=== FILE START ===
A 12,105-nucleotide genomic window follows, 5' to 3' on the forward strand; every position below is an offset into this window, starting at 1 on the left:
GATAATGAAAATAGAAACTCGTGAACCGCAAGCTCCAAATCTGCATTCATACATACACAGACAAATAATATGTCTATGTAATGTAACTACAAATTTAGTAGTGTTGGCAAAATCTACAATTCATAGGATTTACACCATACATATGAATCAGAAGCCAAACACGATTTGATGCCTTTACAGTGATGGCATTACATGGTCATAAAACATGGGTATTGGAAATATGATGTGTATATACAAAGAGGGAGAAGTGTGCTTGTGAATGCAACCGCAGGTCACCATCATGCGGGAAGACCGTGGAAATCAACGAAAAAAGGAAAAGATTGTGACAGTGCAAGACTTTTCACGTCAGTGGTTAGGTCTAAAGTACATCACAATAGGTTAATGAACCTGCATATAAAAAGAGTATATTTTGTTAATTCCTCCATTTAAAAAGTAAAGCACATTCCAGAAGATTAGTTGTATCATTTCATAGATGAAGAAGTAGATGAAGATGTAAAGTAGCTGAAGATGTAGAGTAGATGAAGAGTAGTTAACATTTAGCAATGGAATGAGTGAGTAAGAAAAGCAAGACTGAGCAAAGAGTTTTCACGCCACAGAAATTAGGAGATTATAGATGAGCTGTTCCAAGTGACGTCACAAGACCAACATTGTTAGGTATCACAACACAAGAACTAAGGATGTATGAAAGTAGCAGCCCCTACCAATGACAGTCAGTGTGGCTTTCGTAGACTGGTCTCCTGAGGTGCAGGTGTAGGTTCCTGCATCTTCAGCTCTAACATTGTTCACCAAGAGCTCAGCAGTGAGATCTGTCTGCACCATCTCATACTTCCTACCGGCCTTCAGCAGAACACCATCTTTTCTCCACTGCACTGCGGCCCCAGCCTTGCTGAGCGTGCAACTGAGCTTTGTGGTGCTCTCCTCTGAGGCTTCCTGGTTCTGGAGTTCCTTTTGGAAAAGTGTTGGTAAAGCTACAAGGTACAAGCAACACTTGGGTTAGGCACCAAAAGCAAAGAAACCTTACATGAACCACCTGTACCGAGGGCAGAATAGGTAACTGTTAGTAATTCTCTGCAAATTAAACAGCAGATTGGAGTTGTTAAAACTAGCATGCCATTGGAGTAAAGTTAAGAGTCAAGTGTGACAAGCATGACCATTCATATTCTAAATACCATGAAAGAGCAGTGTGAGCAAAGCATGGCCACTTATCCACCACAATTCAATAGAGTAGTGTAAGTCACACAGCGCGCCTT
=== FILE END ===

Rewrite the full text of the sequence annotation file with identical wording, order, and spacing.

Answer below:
A 12,105-nucleotide genomic window follows, 5' to 3' on the forward strand; every position below is an offset into this window, starting at 1 on the left:
GATAATGAAAATAGAAACTCGTGAACCGCAAGCTCCAAATCTGCATTCATACATACACAGACAAATAATATGTCTATGTAATGTAACTACAAATTTAGTAGTGTTGGCAAAATCTACAATTCATAGGATTTACACCATACATATGAATCAGAAGCCAAACACGATTTGATGCCTTTACAGTGATGGCATTACATGGTCATAAAACATGGGTATTGGAAATATGATGTGTATATACAAAGAGGGAGAAGTGTGCTTGTGAATGCAACCGCAGGTCACCATCATGCGGGAAGACCGTGGAAATCAACGAAAAAAGGAAAAGATTGTGACAGTGCAAGACTTTTCACGTCAGTGGTTAGGTCTAAAGTACATCACAATAGGTTAATGAACCTGCATATAAAAAGAGTATATTTTGTTAATTCCTCCATTTAAAAAGTAAAGCACATTCCAGAAGATTAGTTGTATCATTTCATAGATGAAGAAGTAGATGAAGATGTAAAGTAGCTGAAGATGTAGAGTAGATGAAGAGTAGTTAACATTTAGCAATGGAATGAGTGAGTAAGAAAAGCAAGACTGAGCAAAGAGTTTTCACGCCACAGAAATTAGGAGATTATAGATGAGCTGTTCCAAGTGACGTCACAAGACCAACATTGTTAGGTATCACAACACAAGAACTAAGGATGTATGAAAGTAGCAGCCCCTACCAATGACAGTCAGTGTGGCTTTCGTAGACTGGTCTCCTGAGGTGCAGGTGTAGGTTCCTGCATCTTCAGCTCTAACATTGTTCACCAAGAGCTCAGCAGTGAGATCTGTCTGCACCATCTCATACTTCCTACCGGCCTTCAGCAGAACACCATCTTTTCTCCACTGCACTGCGGCCCCAGCCTTGCTGAGCGTGCAACTGAGCTTTGTGGTGCTCTCCTCTGAGGCTTCCTGGTTCTGGAGTTCCTTTTGGAAAAGTGTTGGTAAAGCTACAAGGTACAAGCAACACTTGGGTTAGGCACCAAAAGCAAAGAAACCTTACATGAACCACCTGTACCGAGGGCAGAATAGGTAACTGTTAGTAATTCTCTGCAAATTAAACAGCAGATTGGAGTTGTTAAAACTAGCATGCCATTGGAGTAAAGTTAAGAGTCAAGTGTGACAAGCATGACCATTCATATTCTAAATACCATGAAAGAGCAGTGTGAGCAAAGCATGGCCACTTATCCACCACAATTCAATAGAGTAGTGTAAGTCACACAGCGCGCCTT